Tuesday, March 11, 2014

What Foster Care Did To My Sex Life

This blog is supposed to be a real representation of our fostering experience. So lets get real.

In the fertility treatment/ trying to conceive world- you have lots of sex. It's required. Going from that world to foster care was a huge change of pace. At first, there was the whole newborn in our room thing. Very normal parenting speed bump. No time, no sleep, no pressure- so we got a little lazy. 

Then we parented a child who had experienced sexual abuse. At first we didn't know what had happened, but there was sexual acting out in our home.  Some of the terms that used to be playful and exciting coming from my husband quickly became horrifying on the lips of a young child.

I spent a lot of time saying, "That's not how we touch others.", "Hug with your shoulders, not with your penis.", "Kids don't kiss grown ups with their tongues.". We read book after book about "Red Flag Touches" and "Green Flag Touches". We practiced saying no, and made lists of adults we should tell if anyone makes you uncomfortable. After a full day of that, I just didn't feel very sexy.

Once you have been humped by a baby- your world changes. I saw sex as deviant and criminal. My innocence had been lost with my child's. While I loved and wanted intimacy with my husband, I couldn't rally the strength to separate the foster Mom and young wife in me.

I spent so much time healing the disaster that sexual abuse left in someone I loved, that I lost sight of the real purpose and joy of sex between committed adults.

Foster Care killed my sex life for as long as I let it.

Even once I made the conscious effort to get it together, sex wasn't playful or adventurous anymore. I wanted more relationship building closeness and less "What new thing can we google?"

Honestly, years later, I still don't look at sex the same. I don't plan on talking to my kids the same way I thought I would about sex. I see pedophiles everywhere. I view gender roles in sex very differently. Empowering my kids to take charge of their bodies made me more aware of the control I want to have over my own.

No one told me to protect my sex life in foster care, until one day someone did. Incidentally, I was asked to share our story of parenting a child who had been sexually abused at a training. One of the other foster Moms shared her story as well and mentioned that intimacy with her husband was difficult to adjust to after one of her children had been sexually abused. It was like a lightning bolt went through my brain straight through my heart. I wasn't a freak. This is something that other foster parents are going through as well. It made a huge impact on me to be able to talk about it with another person instead of struggling behind the bedroom door.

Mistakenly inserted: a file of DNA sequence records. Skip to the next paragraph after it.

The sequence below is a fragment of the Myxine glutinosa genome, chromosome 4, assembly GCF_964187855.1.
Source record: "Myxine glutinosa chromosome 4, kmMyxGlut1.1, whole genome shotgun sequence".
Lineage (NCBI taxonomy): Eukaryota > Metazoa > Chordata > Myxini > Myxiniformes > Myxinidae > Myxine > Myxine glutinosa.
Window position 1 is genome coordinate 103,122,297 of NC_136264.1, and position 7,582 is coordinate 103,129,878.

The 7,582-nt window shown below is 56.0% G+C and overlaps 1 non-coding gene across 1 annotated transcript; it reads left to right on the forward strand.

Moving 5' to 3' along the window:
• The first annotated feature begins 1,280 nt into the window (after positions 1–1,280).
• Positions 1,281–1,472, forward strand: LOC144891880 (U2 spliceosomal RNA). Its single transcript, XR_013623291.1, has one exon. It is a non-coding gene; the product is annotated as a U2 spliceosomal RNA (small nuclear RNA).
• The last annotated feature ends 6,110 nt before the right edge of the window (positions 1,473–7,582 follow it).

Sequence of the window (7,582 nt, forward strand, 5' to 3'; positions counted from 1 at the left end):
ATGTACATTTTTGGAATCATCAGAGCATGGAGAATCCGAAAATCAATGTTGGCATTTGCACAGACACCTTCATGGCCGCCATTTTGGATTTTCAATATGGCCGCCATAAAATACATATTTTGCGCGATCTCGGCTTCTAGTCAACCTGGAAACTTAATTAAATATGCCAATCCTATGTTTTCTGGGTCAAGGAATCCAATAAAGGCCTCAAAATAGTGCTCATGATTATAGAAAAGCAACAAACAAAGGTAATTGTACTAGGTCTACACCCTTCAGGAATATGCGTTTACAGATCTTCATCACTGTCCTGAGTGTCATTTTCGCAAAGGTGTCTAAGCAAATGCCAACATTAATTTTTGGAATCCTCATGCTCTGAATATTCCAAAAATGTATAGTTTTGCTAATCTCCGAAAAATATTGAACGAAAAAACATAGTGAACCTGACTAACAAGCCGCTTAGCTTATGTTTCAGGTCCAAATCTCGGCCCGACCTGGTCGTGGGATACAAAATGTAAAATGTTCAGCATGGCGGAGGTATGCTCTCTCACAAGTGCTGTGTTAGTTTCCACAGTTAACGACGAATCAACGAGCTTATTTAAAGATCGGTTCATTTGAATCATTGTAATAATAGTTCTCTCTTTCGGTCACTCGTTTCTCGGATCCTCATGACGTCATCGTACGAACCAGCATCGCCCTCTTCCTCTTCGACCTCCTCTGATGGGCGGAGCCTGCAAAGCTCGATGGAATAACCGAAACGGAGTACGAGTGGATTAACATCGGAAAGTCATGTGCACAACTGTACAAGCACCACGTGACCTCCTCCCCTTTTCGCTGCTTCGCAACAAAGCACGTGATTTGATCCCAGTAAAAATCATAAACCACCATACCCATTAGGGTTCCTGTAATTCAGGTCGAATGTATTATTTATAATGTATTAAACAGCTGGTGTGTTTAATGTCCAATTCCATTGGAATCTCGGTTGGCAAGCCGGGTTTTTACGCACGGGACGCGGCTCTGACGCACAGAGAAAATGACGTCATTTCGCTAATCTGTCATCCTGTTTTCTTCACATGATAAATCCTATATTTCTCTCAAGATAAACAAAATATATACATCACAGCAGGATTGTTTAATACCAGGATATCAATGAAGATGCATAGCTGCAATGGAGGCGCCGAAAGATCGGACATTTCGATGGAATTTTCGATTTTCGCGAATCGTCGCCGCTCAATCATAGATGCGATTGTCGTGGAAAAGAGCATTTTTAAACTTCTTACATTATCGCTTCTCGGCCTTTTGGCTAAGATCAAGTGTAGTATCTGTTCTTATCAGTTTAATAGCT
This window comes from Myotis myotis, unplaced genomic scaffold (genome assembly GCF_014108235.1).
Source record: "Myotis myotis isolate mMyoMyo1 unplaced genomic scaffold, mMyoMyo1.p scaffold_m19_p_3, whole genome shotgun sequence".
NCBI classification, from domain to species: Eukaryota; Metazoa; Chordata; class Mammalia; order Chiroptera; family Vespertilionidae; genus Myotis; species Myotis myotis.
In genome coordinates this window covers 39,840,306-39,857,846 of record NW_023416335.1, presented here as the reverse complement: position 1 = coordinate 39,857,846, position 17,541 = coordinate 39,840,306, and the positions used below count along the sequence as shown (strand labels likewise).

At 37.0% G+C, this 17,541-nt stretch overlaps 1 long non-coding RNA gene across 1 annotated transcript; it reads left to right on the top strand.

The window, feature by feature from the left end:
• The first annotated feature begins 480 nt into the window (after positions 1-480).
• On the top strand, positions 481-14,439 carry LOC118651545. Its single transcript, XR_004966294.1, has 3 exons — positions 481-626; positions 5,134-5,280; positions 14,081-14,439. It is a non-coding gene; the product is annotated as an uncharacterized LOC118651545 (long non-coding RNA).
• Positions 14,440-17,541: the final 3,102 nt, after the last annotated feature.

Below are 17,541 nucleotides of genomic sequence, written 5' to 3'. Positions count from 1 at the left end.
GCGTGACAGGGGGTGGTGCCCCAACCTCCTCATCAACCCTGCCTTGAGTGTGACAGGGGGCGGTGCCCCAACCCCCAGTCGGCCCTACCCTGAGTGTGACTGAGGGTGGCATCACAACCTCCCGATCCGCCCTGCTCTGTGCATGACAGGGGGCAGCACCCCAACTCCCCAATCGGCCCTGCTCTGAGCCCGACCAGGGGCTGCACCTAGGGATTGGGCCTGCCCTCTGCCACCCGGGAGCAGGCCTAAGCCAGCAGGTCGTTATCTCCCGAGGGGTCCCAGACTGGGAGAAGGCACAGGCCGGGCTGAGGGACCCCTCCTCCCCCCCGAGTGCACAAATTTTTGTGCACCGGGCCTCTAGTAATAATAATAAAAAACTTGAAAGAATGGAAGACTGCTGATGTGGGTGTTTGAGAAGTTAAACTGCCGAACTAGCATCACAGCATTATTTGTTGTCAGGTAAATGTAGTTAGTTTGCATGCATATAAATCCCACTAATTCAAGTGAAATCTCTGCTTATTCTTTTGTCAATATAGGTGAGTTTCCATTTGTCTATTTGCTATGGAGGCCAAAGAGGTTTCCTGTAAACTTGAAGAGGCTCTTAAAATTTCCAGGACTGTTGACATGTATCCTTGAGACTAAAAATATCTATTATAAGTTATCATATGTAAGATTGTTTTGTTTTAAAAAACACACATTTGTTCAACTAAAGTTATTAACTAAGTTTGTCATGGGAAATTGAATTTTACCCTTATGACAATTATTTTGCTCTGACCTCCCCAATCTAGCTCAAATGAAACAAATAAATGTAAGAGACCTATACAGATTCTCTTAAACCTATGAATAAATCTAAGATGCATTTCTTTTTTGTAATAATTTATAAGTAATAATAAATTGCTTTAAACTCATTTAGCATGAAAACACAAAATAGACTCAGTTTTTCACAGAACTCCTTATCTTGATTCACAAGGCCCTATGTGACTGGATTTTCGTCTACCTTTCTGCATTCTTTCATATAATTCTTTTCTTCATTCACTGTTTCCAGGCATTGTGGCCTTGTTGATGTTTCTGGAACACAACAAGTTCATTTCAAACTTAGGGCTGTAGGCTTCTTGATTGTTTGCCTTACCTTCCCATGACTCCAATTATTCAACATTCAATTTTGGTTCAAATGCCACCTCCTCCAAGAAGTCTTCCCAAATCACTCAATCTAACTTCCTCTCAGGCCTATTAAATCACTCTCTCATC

I don't have any tips to get back that lovin' feeling- or I would absolutely share them with you. My only advice would be to be creative with finding intimacy with your partner if sex has been tainted by foster care. For us that, has meant that I ask for (am I seriously about to say foreplay on my blog? whew.. here we go) foreplay to slow way down and for the intercourse to be gentle with lots of talking. I still want to be close to my husband, and when the focus stays on that part- I'm OK.

My husband has been great at understanding why sex has changed in our marriage. He felt a lot of the repulsion at the "dirty talk" that used to be cute but now makes us dry heave. He still would be fine with a quicky (oh Lord, I just said quicky. I have to end this now) in the bathroom while the kids watch Doc McStuffins, and that isn't where I am right this moment.

Well, I'm embarrassed enough for one day. Please come back and read the next post. I promise I won't say foreplay.


  1. I amloving the honesty and humor in your recent posts! Our biggest hurdles haven't been directly related to our daughter's case; as far as we know there was no abuse, just neglect (ugh, "just" neglect of a four-week-old baby. you know you're a foster parent when that's good news) but we are very firm about letting our daughters say no to hugs and kisses. We want them to know they have autonomy over their bodies, even if relatives get bent out of shape about it.

  2. Phew, reality check!
    THANK YOU for speaking out. Thank you.

  3. Thank you so much for saying this! We have not yet fostered a sexually abused child - but I can see this happening when and if we do. Just knowing it's coming will be a big help.

  4. Hearing stories about children who become victims of sexual abuse gives me so much heartache. Children must be trained on how to be brave and say no to any kind of threats. To avoid such incidents, we should be forced to kill the innocence of our children by educating them about the matter. I love your post, Teresa! Thanks for sharing that! Kudos and all the best to you!

    Sabrina Craig @ Medical Attorney NY